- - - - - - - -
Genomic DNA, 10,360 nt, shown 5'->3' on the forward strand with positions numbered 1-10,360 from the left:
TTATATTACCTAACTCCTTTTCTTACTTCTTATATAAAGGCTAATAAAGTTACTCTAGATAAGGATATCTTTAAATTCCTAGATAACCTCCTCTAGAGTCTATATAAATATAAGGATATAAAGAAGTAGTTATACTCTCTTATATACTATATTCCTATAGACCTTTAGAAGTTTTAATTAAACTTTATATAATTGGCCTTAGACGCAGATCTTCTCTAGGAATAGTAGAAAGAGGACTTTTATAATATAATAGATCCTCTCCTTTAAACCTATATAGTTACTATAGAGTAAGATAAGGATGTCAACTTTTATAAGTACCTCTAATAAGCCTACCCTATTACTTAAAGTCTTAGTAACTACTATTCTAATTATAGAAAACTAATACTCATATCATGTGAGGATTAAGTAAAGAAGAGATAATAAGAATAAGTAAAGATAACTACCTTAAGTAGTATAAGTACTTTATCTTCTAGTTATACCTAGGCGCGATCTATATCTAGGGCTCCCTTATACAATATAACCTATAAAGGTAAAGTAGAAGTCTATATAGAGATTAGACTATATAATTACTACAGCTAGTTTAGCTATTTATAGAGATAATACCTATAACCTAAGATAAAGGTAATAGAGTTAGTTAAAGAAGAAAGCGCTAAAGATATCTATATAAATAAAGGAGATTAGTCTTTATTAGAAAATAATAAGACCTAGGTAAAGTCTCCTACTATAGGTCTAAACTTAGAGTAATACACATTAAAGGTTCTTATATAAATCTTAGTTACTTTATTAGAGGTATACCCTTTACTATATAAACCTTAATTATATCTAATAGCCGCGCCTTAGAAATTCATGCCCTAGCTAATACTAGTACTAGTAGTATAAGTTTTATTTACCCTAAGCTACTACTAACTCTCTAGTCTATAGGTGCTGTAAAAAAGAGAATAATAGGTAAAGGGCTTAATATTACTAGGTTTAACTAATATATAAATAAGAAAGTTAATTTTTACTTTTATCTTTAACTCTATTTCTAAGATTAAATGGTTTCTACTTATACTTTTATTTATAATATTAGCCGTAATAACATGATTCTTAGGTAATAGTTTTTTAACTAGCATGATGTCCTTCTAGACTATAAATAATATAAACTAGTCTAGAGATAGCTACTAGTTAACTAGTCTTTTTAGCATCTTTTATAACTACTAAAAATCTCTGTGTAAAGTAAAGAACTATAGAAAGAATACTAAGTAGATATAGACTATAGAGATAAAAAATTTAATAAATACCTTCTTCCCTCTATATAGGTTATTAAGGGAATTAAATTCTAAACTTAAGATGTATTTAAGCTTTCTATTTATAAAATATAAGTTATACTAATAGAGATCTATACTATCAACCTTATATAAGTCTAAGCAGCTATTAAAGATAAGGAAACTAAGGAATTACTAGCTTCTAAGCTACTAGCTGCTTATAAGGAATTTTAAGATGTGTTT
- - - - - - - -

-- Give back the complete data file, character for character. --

Genomic DNA, 10,360 nt, shown 5'->3' on the forward strand with positions numbered 1-10,360 from the left:
TTATATTACCTAACTCCTTTTCTTACTTCTTATATAAAGGCTAATAAAGTTACTCTAGATAAGGATATCTTTAAATTCCTAGATAACCTCCTCTAGAGTCTATATAAATATAAGGATATAAAGAAGTAGTTATACTCTCTTATATACTATATTCCTATAGACCTTTAGAAGTTTTAATTAAACTTTATATAATTGGCCTTAGACGCAGATCTTCTCTAGGAATAGTAGAAAGAGGACTTTTATAATATAATAGATCCTCTCCTTTAAACCTATATAGTTACTATAGAGTAAGATAAGGATGTCAACTTTTATAAGTACCTCTAATAAGCCTACCCTATTACTTAAAGTCTTAGTAACTACTATTCTAATTATAGAAAACTAATACTCATATCATGTGAGGATTAAGTAAAGAAGAGATAATAAGAATAAGTAAAGATAACTACCTTAAGTAGTATAAGTACTTTATCTTCTAGTTATACCTAGGCGCGATCTATATCTAGGGCTCCCTTATACAATATAACCTATAAAGGTAAAGTAGAAGTCTATATAGAGATTAGACTATATAATTACTACAGCTAGTTTAGCTATTTATAGAGATAATACCTATAACCTAAGATAAAGGTAATAGAGTTAGTTAAAGAAGAAAGCGCTAAAGATATCTATATAAATAAAGGAGATTAGTCTTTATTAGAAAATAATAAGACCTAGGTAAAGTCTCCTACTATAGGTCTAAACTTAGAGTAATACACATTAAAGGTTCTTATATAAATCTTAGTTACTTTATTAGAGGTATACCCTTTACTATATAAACCTTAATTATATCTAATAGCCGCGCCTTAGAAATTCATGCCCTAGCTAATACTAGTACTAGTAGTATAAGTTTTATTTACCCTAAGCTACTACTAACTCTCTAGTCTATAGGTGCTGTAAAAAAGAGAATAATAGGTAAAGGGCTTAATATTACTAGGTTTAACTAATATATAAATAAGAAAGTTAATTTTTACTTTTATCTTTAACTCTATTTCTAAGATTAAATGGTTTCTACTTATACTTTTATTTATAATATTAGCCGTAATAACATGATTCTTAGGTAATAGTTTTTTAACTAGCATGATGTCCTTCTAGACTATAAATAATATAAACTAGTCTAGAGATAGCTACTAGTTAACTAGTCTTTTTAGCATCTTTTATAACTACTAAAAATCTCTGTGTAAAGTAAAGAACTATAGAAAGAATACTAAGTAGATATAGACTATAGAGATAAAAAATTTAATAAATACCTTCTTCCCTCTATATAGGTTATTAAGGGAATTAAATTCTAAACTTAAGATGTATTTAAGCTTTCTATTTATAAAATATAAGTTATACTAATAGAGATCTATACTATCAACCTTATATAAGTCTAAGCAGCTATTAAAGATAAGGAAACTAAGGAATTACTAGCTTCTAAGCTACTAGCTGCTTATAAGGAATTTTAAGATGTGTTT